2010-08-31 13:59:06ADVANCED 31: CO2 effect is weak
dana1981
Dana Nuccitelli
dana1981@yahoo...
71.140.3.99

I put together a first draft of the advanced rebuttal to the 'CO2 is weak' argument.

 

One problem I had was creating the lambda symbol.  I couldn't get the Mac keyboard shortcut to work, and when I tried copying and pasting the symbol from other sites, it was replaced with a question mark (same problem for delta, but I just replaced it with a 'd').  Does anyone know how to fix this problem?

 

This is my first Skeptical Science post, so any suggestions would be appreciated.  Is it too long?  Did I make some of the explanations too basic for an advanced rebuttal?

2010-08-31 18:16:51Feedback
John Cook

john@skepticalscience...
124.186.162.78

Dana, this is great stuff. Firstly, I don't think there's such a thing with Advanced rebuttals - we've done all our trimming and dumbing down in the Basic and Intermediate rebuttals. In the Advanced rebuttals, it's time to go nuts! :-)

I did a bit of cleaning up of the HTML code. I can fix the lambda symbol when it goes live - I think it's a glitch of the WYSIWYG editor and will need to probably hardcode it into the raw HTML.

2010-09-01 06:15:43thanks
dana1981
Dana Nuccitelli
dana1981@yahoo...
71.140.3.99
Cool thanks John.  Any other suggestions?  Is it okay if I link the page in a Yahoo Answers question to get some feedback?  The users there helped me improve the wiki article it's based on.
2010-09-01 07:45:56More feedback, the better
John Cook

john@skepticalscience...
124.186.162.78
If you know any of their emails, feel free to ask them to contact me via john@skepticalscience.com if they want an invite to the authors forum (but please don't post my email publicly).
2010-09-01 07:47:30Btw, goinglive
John Cook

john@skepticalscience...
124.186.162.78
Btw, Dana, people cant view the preview unless they have access to the authors forum. So I'll make your rebuttal live. Note - you can still tweak and edit it after it goes live.
2010-09-01 08:17:48lambda
dana1981
Dana Nuccitelli
dana1981@yahoo...
71.140.3.99

Okay thanks John, I'm fine with it going live.  It's in pretty good shape, but I've now asked for input from the Yahoo Answers users using the live link.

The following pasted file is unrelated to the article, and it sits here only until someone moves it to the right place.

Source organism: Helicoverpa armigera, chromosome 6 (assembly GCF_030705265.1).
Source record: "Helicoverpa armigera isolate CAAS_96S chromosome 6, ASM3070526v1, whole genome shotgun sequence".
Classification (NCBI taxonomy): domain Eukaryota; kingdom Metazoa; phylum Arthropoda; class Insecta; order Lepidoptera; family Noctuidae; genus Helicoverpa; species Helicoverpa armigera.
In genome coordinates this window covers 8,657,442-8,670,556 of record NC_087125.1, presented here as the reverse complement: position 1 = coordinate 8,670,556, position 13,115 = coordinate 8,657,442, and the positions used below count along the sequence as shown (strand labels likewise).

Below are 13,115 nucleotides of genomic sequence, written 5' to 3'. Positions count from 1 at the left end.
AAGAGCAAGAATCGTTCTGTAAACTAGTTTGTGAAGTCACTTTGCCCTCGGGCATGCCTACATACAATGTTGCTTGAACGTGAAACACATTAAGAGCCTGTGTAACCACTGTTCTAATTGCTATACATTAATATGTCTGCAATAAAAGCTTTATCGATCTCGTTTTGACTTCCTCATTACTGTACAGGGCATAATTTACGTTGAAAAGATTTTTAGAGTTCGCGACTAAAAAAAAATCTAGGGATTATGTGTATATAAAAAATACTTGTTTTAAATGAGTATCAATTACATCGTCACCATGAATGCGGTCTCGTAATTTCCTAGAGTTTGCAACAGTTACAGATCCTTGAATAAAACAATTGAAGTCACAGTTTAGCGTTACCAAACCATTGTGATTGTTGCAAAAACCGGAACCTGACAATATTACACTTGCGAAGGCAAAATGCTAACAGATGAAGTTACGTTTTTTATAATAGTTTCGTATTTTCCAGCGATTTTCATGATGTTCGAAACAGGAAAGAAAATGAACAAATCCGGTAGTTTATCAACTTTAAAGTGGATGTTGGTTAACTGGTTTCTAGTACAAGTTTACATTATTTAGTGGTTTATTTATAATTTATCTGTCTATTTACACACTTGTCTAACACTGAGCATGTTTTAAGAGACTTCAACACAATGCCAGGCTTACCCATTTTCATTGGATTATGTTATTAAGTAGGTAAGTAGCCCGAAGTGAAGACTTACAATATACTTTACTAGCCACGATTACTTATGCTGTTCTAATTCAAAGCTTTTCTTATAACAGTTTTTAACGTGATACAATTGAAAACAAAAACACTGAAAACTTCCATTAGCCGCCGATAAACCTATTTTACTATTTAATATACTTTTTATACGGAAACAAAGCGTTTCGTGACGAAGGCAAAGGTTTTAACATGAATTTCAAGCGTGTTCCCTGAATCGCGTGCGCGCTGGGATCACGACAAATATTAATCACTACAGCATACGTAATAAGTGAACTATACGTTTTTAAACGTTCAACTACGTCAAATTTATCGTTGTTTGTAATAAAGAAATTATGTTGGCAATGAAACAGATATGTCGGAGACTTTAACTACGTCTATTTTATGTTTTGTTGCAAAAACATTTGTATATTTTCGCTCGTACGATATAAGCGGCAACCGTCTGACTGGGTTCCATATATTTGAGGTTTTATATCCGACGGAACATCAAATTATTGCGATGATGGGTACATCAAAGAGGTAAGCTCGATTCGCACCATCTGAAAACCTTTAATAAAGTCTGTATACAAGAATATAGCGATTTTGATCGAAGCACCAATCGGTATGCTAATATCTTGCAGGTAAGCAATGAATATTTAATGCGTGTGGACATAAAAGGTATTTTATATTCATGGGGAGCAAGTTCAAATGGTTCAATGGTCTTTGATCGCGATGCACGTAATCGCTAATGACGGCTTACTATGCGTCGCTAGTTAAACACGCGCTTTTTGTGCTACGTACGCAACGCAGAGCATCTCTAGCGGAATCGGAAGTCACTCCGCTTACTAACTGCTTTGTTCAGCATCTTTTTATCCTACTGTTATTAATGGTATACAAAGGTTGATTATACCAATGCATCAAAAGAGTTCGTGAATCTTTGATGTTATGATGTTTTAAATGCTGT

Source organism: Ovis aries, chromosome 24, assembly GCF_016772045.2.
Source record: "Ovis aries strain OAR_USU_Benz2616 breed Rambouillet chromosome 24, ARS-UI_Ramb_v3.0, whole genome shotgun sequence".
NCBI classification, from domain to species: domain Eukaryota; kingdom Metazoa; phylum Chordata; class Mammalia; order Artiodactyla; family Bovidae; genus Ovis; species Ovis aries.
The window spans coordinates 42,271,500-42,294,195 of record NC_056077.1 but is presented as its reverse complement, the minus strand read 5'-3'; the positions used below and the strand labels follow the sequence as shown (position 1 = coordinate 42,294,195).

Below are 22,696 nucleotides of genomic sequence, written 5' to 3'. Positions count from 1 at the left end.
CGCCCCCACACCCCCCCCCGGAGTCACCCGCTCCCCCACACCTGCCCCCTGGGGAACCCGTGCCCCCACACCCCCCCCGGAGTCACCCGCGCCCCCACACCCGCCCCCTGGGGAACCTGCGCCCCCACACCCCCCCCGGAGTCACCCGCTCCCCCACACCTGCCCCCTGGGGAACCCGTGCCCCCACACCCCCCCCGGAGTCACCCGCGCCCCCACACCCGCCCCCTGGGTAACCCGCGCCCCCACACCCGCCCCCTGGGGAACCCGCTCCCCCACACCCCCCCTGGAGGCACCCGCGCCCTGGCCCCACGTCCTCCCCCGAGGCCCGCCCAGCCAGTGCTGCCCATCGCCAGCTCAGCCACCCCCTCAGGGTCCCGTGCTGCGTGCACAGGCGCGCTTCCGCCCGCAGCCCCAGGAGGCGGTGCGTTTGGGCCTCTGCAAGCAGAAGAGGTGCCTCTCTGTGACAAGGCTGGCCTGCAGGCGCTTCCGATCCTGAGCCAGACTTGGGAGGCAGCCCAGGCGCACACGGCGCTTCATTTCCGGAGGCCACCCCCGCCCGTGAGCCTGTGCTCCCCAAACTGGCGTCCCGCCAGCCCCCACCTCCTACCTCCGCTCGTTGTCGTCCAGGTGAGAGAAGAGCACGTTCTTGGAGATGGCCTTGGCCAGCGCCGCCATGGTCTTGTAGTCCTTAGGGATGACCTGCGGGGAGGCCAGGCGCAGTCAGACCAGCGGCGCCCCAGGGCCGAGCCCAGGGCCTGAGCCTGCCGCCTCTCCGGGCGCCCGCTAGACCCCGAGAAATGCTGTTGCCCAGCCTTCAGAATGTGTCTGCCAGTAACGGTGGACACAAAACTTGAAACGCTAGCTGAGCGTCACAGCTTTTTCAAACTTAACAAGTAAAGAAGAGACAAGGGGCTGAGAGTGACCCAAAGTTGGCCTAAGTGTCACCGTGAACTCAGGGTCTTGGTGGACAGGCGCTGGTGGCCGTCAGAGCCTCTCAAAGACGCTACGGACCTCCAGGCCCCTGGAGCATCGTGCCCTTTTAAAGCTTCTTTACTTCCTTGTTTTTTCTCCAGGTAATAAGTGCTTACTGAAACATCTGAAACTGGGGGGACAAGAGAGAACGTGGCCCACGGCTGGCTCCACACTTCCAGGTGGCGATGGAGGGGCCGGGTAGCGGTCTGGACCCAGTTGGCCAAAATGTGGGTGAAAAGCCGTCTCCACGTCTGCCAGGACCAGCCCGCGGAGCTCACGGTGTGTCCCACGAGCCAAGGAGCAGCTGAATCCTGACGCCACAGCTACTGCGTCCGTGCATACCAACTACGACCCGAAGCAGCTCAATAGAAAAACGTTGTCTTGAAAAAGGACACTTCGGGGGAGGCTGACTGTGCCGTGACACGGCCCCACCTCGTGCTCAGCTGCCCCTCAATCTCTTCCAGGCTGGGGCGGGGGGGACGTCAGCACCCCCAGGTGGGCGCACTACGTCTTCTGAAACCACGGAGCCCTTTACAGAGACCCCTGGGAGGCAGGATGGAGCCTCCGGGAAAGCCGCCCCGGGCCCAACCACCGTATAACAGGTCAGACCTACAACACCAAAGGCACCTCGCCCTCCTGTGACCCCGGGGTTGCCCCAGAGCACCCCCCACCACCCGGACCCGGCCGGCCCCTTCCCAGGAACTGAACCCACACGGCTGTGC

When you get a chance, don't forget to fix the lambda symbol. 

Then I guess the next step is some sort of blog post?

2010-09-01 09:28:49Fixed the lambda symbol
John Cook

john@skepticalscience...
124.186.162.78

Had a light bulb moment, it was because the rebuttals were latin encoded. I changed it to UTF8 encoding. I went through this whole issue with the translations - should've done the proper encoding with the rebuttals also. Latin works fine for "plain English", not so much for advanced rebuttals :-)

I've also tweaked the images, made them all maximum of 500 pixels wide.

Let me know when you're happy for this to go as a blog post and I'll go live immediately. That's 2 advanced rebuttals now. Only 117 to go! :-)

BTW, the URL for the advanced rebuttal is:

http://www.skepticalscience.com/empirical-evidence-for-co2-enhanced-greenhouse-effect-advanced.htm

2010-09-01 09:57:30tomorrow
dana1981
Dana Nuccitelli
dana1981@yahoo...
71.140.3.99

Thanks John, I'll probably be happy with it tomorrow.  I already got one good suggestion from an Answers user to add a reference to the climate sensitivity values, so I added a link to the IPCC report.

I'm also almost done with another advanced rebuttal (got a jury summons today and was dismissed, so I had the afternoon off to work on it).  But that's a subject for another post.